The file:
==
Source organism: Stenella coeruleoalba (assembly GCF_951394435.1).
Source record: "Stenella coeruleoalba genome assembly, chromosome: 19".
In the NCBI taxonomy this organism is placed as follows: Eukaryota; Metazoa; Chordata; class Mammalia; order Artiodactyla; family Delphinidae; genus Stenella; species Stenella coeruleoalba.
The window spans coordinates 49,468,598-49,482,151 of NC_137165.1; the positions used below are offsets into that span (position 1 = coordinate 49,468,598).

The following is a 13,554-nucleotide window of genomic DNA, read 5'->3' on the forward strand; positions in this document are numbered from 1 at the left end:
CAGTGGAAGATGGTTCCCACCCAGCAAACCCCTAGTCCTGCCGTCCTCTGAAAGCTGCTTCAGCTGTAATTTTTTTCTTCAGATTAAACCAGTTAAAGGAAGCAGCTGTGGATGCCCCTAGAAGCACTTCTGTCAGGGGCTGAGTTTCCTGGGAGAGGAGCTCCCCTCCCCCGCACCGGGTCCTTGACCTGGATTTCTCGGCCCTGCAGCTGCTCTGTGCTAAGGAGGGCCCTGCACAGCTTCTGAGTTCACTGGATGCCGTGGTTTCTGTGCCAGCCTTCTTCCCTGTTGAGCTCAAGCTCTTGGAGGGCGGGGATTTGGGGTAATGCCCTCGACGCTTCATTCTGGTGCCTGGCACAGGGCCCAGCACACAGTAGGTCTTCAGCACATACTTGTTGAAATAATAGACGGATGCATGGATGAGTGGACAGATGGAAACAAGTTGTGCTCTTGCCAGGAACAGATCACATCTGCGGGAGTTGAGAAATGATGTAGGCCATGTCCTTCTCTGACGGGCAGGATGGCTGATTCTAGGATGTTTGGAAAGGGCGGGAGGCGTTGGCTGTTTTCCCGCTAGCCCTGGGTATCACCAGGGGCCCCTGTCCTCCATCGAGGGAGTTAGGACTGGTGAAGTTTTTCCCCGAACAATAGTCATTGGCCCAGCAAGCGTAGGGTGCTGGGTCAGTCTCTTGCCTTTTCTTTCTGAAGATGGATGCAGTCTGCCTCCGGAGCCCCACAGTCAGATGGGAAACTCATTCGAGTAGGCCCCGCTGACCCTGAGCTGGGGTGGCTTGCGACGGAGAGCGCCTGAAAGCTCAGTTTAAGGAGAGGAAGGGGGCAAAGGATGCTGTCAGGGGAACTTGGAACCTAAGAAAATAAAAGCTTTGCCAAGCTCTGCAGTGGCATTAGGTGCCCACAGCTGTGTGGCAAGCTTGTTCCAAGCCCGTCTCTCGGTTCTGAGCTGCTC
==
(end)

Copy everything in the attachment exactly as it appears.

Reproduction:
Source organism: Stenella coeruleoalba (assembly GCF_951394435.1).
Source record: "Stenella coeruleoalba genome assembly, chromosome: 19".
In the NCBI taxonomy this organism is placed as follows: Eukaryota; Metazoa; Chordata; class Mammalia; order Artiodactyla; family Delphinidae; genus Stenella; species Stenella coeruleoalba.
The window spans coordinates 49,468,598-49,482,151 of NC_137165.1; the positions used below are offsets into that span (position 1 = coordinate 49,468,598).

The following is a 13,554-nucleotide window of genomic DNA, read 5'->3' on the forward strand; positions in this document are numbered from 1 at the left end:
CAGTGGAAGATGGTTCCCACCCAGCAAACCCCTAGTCCTGCCGTCCTCTGAAAGCTGCTTCAGCTGTAATTTTTTTCTTCAGATTAAACCAGTTAAAGGAAGCAGCTGTGGATGCCCCTAGAAGCACTTCTGTCAGGGGCTGAGTTTCCTGGGAGAGGAGCTCCCCTCCCCCGCACCGGGTCCTTGACCTGGATTTCTCGGCCCTGCAGCTGCTCTGTGCTAAGGAGGGCCCTGCACAGCTTCTGAGTTCACTGGATGCCGTGGTTTCTGTGCCAGCCTTCTTCCCTGTTGAGCTCAAGCTCTTGGAGGGCGGGGATTTGGGGTAATGCCCTCGACGCTTCATTCTGGTGCCTGGCACAGGGCCCAGCACACAGTAGGTCTTCAGCACATACTTGTTGAAATAATAGACGGATGCATGGATGAGTGGACAGATGGAAACAAGTTGTGCTCTTGCCAGGAACAGATCACATCTGCGGGAGTTGAGAAATGATGTAGGCCATGTCCTTCTCTGACGGGCAGGATGGCTGATTCTAGGATGTTTGGAAAGGGCGGGAGGCGTTGGCTGTTTTCCCGCTAGCCCTGGGTATCACCAGGGGCCCCTGTCCTCCATCGAGGGAGTTAGGACTGGTGAAGTTTTTCCCCGAACAATAGTCATTGGCCCAGCAAGCGTAGGGTGCTGGGTCAGTCTCTTGCCTTTTCTTTCTGAAGATGGATGCAGTCTGCCTCCGGAGCCCCACAGTCAGATGGGAAACTCATTCGAGTAGGCCCCGCTGACCCTGAGCTGGGGTGGCTTGCGACGGAGAGCGCCTGAAAGCTCAGTTTAAGGAGAGGAAGGGGGCAAAGGATGCTGTCAGGGGAACTTGGAACCTAAGAAAATAAAAGCTTTGCCAAGCTCTGCAGTGGCATTAGGTGCCCACAGCTGTGTGGCAAGCTTGTTCCAAGCCCGTCTCTCGGTTCTGAGCTGCTC